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Acceptance of Plug In Electronic Vehicles Slow for Fleet Operators

Acceptance of Plug In Electronic Vehicles Slow for Fleet Operators
Image via Flickr by Kevin Krejci

According to a new study by Navigant Research, consumers are embracing electronic vehicle technologies more quickly than companies who purchase fleet vehicles. Manufacturers of plug-in vehicles are trying not to produce too many, hoping to address the concerns over cost and technologies and spur a greater interest in their vehicles.

Navigant Research expects the annual growth of the market for plug-in electric vehicles to increase by a rate of 30 percent per year between 2012 and 2020. According to their studies, manufacturers have not yet addressed the concerns of fleet vehicle purchasers.

Most fleet purchasers voice concerns of cost and technology. Thirty-seven percent of the 1,001 fleet purchasers who responded to the survey did not believe that the plug-in electric vehicles were more cost-effective to operate over time than ordinary fuel powered vehicles. An additional 37 percent stated concerns over the safety of the batteries installed in the vehicles. Other concerns included worries over the range of the vehicles between charges. Fleet vehicle operators can ill afford to send vehicles on long routes and risk drivers and cargo becoming stranded without a charge.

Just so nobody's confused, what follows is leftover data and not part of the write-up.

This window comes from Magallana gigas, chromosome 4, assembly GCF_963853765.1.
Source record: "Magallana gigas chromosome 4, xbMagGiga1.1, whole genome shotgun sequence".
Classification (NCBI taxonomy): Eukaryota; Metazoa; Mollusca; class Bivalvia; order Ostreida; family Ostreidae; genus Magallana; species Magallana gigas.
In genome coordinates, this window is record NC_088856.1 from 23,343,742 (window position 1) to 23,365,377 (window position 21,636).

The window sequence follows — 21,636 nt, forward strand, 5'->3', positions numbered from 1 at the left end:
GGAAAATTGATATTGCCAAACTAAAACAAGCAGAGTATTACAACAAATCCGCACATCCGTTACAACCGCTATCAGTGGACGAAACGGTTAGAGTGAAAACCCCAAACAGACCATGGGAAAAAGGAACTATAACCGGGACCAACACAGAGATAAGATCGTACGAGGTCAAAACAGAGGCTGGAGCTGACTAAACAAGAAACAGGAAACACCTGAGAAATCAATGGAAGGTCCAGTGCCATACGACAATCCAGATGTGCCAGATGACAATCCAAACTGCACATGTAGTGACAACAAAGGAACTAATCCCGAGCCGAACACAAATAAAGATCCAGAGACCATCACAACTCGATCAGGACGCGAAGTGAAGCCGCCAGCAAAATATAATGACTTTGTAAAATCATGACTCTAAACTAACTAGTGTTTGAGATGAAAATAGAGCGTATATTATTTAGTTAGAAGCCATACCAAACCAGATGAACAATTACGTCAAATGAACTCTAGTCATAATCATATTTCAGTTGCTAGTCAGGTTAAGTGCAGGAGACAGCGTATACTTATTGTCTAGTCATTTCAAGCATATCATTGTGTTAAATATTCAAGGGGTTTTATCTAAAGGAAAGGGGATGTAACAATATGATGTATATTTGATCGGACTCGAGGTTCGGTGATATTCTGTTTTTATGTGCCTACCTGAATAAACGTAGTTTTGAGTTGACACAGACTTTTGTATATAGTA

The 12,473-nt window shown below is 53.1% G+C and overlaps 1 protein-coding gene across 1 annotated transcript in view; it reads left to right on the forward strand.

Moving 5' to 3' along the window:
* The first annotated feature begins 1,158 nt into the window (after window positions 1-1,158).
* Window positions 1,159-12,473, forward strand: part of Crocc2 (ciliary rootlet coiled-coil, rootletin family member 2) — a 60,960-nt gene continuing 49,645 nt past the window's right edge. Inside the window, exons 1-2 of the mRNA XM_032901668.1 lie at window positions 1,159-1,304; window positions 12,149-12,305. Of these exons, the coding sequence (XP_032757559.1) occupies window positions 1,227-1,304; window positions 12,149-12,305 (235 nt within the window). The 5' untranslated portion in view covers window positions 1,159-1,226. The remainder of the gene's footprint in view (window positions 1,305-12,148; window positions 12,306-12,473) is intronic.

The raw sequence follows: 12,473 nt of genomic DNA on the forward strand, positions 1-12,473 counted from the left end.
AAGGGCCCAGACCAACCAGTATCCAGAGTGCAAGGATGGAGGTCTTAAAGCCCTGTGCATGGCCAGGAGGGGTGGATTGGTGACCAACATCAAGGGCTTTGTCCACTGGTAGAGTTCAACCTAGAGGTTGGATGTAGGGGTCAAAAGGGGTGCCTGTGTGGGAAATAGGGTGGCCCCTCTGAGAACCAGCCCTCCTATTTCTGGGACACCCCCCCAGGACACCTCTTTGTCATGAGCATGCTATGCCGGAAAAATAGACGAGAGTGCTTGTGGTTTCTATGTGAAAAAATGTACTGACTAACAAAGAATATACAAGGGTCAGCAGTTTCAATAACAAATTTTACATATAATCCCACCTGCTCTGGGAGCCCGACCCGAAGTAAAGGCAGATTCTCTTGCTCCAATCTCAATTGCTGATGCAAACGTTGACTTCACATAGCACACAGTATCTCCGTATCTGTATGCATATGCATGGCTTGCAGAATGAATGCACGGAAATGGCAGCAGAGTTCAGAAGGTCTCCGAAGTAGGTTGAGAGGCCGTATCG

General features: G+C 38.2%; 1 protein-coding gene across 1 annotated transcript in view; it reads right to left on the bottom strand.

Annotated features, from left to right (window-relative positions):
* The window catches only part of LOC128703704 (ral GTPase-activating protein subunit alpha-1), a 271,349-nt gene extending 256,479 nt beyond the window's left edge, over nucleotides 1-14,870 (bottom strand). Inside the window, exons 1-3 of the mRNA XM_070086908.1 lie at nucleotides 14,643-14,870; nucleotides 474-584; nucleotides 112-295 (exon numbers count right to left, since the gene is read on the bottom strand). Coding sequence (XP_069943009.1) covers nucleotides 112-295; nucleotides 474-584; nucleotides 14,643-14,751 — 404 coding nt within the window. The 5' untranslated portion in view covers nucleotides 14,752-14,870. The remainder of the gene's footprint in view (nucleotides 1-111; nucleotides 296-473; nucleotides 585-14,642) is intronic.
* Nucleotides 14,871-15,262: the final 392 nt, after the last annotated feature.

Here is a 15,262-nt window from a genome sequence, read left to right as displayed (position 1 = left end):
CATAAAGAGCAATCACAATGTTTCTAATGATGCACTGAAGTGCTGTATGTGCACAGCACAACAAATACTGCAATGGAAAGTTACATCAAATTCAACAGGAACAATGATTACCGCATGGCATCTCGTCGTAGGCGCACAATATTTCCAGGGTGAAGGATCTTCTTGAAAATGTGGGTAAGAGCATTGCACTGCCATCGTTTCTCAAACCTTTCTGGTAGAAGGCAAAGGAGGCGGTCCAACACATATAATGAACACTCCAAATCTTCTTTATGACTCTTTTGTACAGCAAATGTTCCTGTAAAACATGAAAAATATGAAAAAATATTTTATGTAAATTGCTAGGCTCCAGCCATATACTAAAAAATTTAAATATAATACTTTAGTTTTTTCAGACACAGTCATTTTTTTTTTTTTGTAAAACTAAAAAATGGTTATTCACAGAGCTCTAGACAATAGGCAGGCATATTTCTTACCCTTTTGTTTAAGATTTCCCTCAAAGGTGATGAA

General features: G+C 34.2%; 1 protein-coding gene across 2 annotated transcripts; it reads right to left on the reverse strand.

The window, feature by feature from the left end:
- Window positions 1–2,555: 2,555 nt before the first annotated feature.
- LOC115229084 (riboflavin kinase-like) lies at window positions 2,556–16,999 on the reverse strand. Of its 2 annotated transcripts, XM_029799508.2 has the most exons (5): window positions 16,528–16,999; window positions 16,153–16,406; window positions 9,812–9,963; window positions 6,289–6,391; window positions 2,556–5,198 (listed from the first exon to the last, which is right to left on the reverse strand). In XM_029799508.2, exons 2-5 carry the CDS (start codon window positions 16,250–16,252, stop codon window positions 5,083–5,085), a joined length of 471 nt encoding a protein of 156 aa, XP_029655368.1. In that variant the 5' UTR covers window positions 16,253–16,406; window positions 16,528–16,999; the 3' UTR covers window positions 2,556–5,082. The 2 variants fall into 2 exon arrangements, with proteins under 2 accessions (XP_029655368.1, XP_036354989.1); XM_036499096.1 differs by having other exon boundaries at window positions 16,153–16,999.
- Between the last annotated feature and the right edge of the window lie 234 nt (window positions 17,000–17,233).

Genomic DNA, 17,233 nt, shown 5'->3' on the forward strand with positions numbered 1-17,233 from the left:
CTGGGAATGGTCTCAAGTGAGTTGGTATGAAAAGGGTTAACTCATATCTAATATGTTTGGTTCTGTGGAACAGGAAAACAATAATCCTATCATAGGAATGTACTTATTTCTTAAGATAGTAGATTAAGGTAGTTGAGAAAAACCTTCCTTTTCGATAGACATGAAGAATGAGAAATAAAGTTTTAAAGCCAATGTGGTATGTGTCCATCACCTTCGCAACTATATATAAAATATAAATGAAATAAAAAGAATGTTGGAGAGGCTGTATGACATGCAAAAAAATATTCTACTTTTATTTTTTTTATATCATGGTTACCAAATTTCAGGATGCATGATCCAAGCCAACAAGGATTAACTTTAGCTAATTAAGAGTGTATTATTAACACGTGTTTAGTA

Other reasons why fleet vehicle purchasers are leery of investing in plug-in electric vehicles are simple unfamiliarity with the technologies, risks, and dangers of the vehicles. Still others are hesitant to invest in unproven technologies in an economy where every dime invested in the business must realize a profit.

According to another study by Pike Research, acceptance of electric or non-fossil fuel based vehicles differs according to region. North American companies and individuals are more likely to invest in plug-in electric vehicle technologies, while those in Europe and Asia are more likely to purchase battery electric vehicles, or BEVs.

Manufacturers of the electric vehicles believe as technologies improve, the cost of these vehicles will experience a decline, making it a more attractive investment for fleet vehicle operators, as well as ordinary consumers.

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